Hayao Miyazaki, whose hand-drawn animated features still rake in millions in his native Japan and have earned him a worldwide cult following, has decided to retire from filmmaking, his studio announced Sunday.
"The Wind Rises" will be the 72-year-old director's last movie, Studio Ghibli president Koju Hoshino said at a news conference at the Venice Film Fest, where the master's 11th (and now final) feature is in competition. He said Miyazaki -- who was not in Venice for the international premiere -- would make his farewell remarks next week in Tokyo.
Miyazaki cemented his grandmaster status with the Japanese years ago, cranking out one beloved box-office smash after another -- but his popularity in America has been slower to grow. Though he gained admirers with late 1990s films like "Kiki's Delivery Service" and "Princess Mononoke," it was "Spirited Away" that brought him the most attention here, winning an Oscar in 2003 -- the first anime feature ever to do so.
"Spirited Away" (left) -- which at the time eclipsed "Titanic" to become Japan's highest-grossing film -- told the tale of a little girl who's swept into a sprawling, otherworldly recreational spa where ghosts and phantoms from around the world come to relax and cleanse themselves. The eclectic fantasy made more than $10 million in the U.S., and opened the door for Stateside distribution partner Disney (Pixar chief John Lasseter, pictured above with Miyazaki, has been a major champion of his films) to bring his subsequent films ashore with moderate success.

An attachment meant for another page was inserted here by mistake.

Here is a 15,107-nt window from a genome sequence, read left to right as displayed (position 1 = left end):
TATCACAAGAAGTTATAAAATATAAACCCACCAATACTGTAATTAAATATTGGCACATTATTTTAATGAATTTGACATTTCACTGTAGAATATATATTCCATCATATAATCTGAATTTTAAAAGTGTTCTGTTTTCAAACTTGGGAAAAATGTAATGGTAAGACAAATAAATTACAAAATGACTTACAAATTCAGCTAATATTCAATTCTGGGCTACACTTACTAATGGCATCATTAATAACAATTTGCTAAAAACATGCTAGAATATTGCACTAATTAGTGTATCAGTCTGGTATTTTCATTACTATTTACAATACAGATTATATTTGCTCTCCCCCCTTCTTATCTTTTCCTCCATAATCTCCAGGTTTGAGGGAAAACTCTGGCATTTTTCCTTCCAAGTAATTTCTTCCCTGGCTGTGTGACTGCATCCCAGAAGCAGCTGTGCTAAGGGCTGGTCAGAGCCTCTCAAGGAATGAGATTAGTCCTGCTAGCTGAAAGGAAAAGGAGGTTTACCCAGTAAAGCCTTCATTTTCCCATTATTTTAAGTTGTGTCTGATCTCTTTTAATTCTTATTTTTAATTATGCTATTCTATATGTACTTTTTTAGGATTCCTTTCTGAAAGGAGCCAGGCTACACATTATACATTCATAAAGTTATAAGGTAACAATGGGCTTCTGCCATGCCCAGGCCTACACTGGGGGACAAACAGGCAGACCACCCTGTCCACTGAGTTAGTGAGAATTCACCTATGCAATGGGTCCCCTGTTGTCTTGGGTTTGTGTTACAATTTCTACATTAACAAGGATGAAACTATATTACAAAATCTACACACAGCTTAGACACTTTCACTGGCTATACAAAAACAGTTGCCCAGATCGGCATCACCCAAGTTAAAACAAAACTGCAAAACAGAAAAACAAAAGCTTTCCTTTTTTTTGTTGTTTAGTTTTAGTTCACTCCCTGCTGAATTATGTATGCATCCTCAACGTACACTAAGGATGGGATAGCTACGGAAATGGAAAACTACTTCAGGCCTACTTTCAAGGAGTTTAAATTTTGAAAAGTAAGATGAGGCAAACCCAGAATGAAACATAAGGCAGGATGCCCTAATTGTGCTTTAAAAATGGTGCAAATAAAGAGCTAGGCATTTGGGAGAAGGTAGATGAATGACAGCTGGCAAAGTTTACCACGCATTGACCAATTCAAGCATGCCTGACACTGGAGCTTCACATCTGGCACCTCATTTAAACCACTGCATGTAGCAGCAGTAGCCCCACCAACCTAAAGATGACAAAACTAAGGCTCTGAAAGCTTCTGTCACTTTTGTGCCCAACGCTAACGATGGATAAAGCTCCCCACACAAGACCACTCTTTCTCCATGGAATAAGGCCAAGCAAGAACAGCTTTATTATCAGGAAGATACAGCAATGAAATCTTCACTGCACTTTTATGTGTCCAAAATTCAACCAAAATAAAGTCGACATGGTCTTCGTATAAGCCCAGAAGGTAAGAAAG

Miyazaki's immediate follow-up, "Howl's Moving Castle," was too estoteric for American audiences -- it made just over $4 million U.S. -- but his 2009 oceanic fantasy "Ponyo" made more than $15 million, followed by $19 million for last year's "The Secret World of Arriety."
Of the top 10 grossing Japanese anime films in U.S. box-office history, five are Miyazaki creations. ("Pokemon" films occupy Nos. 1 and 2). "The Wind Rises," Miyazaki's 11th feature, follows the man who designed fighter planes for Japan during World War II.
Disney will release "The Wind Rises" -- which has already made more than $80 million in Japan since its July release -- under its Touchstone Pictures banner. No U.S. release date has been set.